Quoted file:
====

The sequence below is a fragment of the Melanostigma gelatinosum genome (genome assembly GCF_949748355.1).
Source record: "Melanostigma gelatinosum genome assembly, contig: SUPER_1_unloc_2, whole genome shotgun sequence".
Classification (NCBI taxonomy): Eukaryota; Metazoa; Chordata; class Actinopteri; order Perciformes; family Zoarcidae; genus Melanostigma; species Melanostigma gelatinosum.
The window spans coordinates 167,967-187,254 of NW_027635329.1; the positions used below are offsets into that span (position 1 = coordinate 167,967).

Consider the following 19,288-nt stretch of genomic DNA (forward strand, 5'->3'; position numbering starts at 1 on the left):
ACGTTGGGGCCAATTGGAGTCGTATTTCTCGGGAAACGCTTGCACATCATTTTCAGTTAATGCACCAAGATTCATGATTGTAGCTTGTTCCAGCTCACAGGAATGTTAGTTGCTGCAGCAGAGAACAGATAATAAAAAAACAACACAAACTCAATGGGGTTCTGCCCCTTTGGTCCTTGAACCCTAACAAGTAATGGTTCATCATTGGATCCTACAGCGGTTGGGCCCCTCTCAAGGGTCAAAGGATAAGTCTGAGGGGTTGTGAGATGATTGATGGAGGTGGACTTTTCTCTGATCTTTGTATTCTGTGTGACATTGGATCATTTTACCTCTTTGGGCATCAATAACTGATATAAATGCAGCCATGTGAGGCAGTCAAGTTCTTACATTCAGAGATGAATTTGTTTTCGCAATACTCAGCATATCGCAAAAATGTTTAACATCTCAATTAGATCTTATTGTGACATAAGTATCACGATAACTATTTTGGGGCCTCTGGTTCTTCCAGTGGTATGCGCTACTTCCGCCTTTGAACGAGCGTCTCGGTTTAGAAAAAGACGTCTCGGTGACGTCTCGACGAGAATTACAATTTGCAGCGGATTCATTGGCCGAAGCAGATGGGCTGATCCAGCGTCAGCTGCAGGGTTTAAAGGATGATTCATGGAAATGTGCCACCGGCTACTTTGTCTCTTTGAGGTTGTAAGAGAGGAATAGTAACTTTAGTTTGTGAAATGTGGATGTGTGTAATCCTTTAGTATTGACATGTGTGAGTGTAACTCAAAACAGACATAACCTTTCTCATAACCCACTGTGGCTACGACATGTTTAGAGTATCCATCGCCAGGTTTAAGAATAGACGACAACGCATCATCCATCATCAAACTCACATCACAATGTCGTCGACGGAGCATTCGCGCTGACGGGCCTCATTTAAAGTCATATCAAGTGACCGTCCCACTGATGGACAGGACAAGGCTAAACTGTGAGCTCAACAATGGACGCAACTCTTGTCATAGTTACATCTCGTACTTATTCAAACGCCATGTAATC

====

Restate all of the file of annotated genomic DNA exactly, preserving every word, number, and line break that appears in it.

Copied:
The sequence below is a fragment of the Melanostigma gelatinosum genome (genome assembly GCF_949748355.1).
Source record: "Melanostigma gelatinosum genome assembly, contig: SUPER_1_unloc_2, whole genome shotgun sequence".
Classification (NCBI taxonomy): Eukaryota; Metazoa; Chordata; class Actinopteri; order Perciformes; family Zoarcidae; genus Melanostigma; species Melanostigma gelatinosum.
The window spans coordinates 167,967-187,254 of NW_027635329.1; the positions used below are offsets into that span (position 1 = coordinate 167,967).

Consider the following 19,288-nt stretch of genomic DNA (forward strand, 5'->3'; position numbering starts at 1 on the left):
ACGTTGGGGCCAATTGGAGTCGTATTTCTCGGGAAACGCTTGCACATCATTTTCAGTTAATGCACCAAGATTCATGATTGTAGCTTGTTCCAGCTCACAGGAATGTTAGTTGCTGCAGCAGAGAACAGATAATAAAAAAACAACACAAACTCAATGGGGTTCTGCCCCTTTGGTCCTTGAACCCTAACAAGTAATGGTTCATCATTGGATCCTACAGCGGTTGGGCCCCTCTCAAGGGTCAAAGGATAAGTCTGAGGGGTTGTGAGATGATTGATGGAGGTGGACTTTTCTCTGATCTTTGTATTCTGTGTGACATTGGATCATTTTACCTCTTTGGGCATCAATAACTGATATAAATGCAGCCATGTGAGGCAGTCAAGTTCTTACATTCAGAGATGAATTTGTTTTCGCAATACTCAGCATATCGCAAAAATGTTTAACATCTCAATTAGATCTTATTGTGACATAAGTATCACGATAACTATTTTGGGGCCTCTGGTTCTTCCAGTGGTATGCGCTACTTCCGCCTTTGAACGAGCGTCTCGGTTTAGAAAAAGACGTCTCGGTGACGTCTCGACGAGAATTACAATTTGCAGCGGATTCATTGGCCGAAGCAGATGGGCTGATCCAGCGTCAGCTGCAGGGTTTAAAGGATGATTCATGGAAATGTGCCACCGGCTACTTTGTCTCTTTGAGGTTGTAAGAGAGGAATAGTAACTTTAGTTTGTGAAATGTGGATGTGTGTAATCCTTTAGTATTGACATGTGTGAGTGTAACTCAAAACAGACATAACCTTTCTCATAACCCACTGTGGCTACGACATGTTTAGAGTATCCATCGCCAGGTTTAAGAATAGACGACAACGCATCATCCATCATCAAACTCACATCACAATGTCGTCGACGGAGCATTCGCGCTGACGGGCCTCATTTAAAGTCATATCAAGTGACCGTCCCACTGATGGACAGGACAAGGCTAAACTGTGAGCTCAACAATGGACGCAACTCTTGTCATAGTTACATCTCGTACTTATTCAAACGCCATGTAATC